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Privacy-first web analytics

What are web analytics? Many website owners want to know which pages on their website are popular and which are not. That way they can improve their site, make it easier for people to find the things they want them to, and generally know if anyone is visiting.

Back in the early days of the web you'd find out your visitor numbers by looking at your server web logs or even via web counters. But many website owners either didn't have access to their own web logs or considered them difficult to use. Then, in 2005, there was the arrival of Google Analytics.

Google Analytics (others are available but GA is used by so many websites) is free and easy to use as long as you insert some Google code into your webpages. It produces nice graphs and gives the ability to look in more detail at things e.g. it can tell you the geographic location of your visitors more reliably. But Google Analytics comes with trade-offs. The main one being that in order to provide the service Google gets to know about all your site visitors. And because they are used on so many sites, they can track those visitors across a lot of the web. That isn't great for the privacy of your website visitors. And opting out from this isn't the easiest thing for people. You really should provide a straightforward opt-out mechanism to comply with GDPR and just to do the right thing by your visitors.

Privacy-first server logs

At ODI Leeds we try to do a good job on privacy. We do our best not to use cookies. We use our own web logs for counting visitor numbers on our website. We even take extra steps to anonymise what our web logs contain. Most web logs will store IP address and what is called the User Agent string (e.g. that you use Edge/Chrome/Firefox, the version number, your operating system etc) provided by your web browser. Both can be personally identifying. But we also don't want to count every page you visit on our website as a separate "visitor" - we'd get a very wrong impression of how many people visited. So we have a compromise.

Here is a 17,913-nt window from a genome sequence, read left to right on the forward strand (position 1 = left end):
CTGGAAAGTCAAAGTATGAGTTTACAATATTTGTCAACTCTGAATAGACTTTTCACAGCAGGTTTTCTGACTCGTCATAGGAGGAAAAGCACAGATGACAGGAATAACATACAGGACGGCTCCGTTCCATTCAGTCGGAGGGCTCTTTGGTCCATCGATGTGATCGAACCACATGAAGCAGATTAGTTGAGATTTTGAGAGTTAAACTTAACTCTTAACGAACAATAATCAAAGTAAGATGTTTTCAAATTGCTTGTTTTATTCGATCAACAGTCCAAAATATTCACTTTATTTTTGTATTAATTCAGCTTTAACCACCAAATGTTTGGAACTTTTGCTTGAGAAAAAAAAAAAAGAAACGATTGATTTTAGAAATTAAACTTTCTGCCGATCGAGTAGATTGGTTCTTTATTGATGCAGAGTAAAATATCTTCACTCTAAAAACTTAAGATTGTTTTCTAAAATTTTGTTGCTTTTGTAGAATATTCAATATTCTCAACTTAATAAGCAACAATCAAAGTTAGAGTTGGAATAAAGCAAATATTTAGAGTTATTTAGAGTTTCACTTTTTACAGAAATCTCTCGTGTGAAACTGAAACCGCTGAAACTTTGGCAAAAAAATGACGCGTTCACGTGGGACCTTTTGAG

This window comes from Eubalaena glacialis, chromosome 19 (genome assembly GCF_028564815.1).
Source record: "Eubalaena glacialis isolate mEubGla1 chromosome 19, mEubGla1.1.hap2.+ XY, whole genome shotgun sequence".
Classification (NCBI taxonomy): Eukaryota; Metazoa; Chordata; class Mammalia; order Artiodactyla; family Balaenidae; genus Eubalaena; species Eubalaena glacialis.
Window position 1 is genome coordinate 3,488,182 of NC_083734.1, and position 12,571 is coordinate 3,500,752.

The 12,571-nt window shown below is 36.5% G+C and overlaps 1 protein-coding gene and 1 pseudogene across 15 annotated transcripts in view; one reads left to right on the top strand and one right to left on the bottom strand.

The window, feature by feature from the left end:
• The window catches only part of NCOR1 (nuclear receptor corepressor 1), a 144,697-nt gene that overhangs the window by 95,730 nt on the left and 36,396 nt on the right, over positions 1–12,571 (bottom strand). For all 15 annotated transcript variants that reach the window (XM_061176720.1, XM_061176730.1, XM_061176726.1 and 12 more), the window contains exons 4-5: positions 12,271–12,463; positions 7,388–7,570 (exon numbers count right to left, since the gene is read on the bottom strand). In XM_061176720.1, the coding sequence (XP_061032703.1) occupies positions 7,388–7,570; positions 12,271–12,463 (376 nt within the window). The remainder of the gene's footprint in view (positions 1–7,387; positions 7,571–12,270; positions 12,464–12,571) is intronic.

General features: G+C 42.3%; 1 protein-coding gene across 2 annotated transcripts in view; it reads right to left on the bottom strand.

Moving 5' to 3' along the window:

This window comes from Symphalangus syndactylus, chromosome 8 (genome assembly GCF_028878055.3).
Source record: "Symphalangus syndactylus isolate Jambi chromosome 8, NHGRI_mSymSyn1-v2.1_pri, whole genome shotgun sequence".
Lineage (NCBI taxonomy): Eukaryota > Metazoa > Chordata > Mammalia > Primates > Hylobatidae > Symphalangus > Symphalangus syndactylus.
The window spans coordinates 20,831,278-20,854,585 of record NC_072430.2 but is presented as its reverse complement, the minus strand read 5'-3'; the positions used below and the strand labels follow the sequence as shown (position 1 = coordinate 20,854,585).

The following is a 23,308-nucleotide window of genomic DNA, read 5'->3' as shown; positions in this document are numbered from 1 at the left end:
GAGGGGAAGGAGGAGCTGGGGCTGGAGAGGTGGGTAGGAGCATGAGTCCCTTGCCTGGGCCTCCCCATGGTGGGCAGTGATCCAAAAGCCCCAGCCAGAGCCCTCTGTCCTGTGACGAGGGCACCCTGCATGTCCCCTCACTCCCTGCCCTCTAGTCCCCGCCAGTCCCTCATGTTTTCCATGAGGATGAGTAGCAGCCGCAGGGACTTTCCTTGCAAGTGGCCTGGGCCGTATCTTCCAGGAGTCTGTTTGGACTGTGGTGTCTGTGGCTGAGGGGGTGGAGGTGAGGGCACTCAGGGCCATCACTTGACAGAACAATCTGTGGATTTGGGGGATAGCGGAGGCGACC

Each day we go through our weblogs and replace every IP address with a visitor number for that day. Say I was the fifth visitor that day: we'd replace every instance of my IP address with the number "5". We then throw away all the original IP addresses in that day's log. We then have no way of going back to your IP address. We also chop down the User Agent string to make it much less unique. We don't need to know that you are using "Chrome 87.0.4280.88 (Official Build) (64-bit)" when "Chrome 87" is good enough for us to know how we may need to adjust our site, technically.

These techniques mean we can extract "visits" and page "views" by time and date which is the vast majority of what we want to know whilst making sure we try to know as little about our site visitors as possible. This means we follow the intent of GDPR as we are doing our best to limit what we collect to what is strictly neccessary and where we do get identifying information we make it anonymous pretty promptly.

Alternatives to Google Analytics

But if you don't have your access to your server logs there are alternatives. After mentioning this topic on Twitter, several people sent suggestions of companies that already provide privacy-first analytics as a service. Some of them have free, self-hosted, options - for when you want full control over where the data goes - or they have paid monthly cloud-based subscriptions. As several of them explicitly mention, their business model is selling software to you not selling your visitor's data (or insight from it) to others. We haven't used any of these ourselves so can't vouch for them. But they show that privacy-first alternatives exist.

There are plenty more options out there too so don't see this as a definitive or "best" list. The more companies providing thoughtful privacy-first alternatives the better.

We are experimenting with improving our own privacy-preserving logging. Expect a follow up post soon.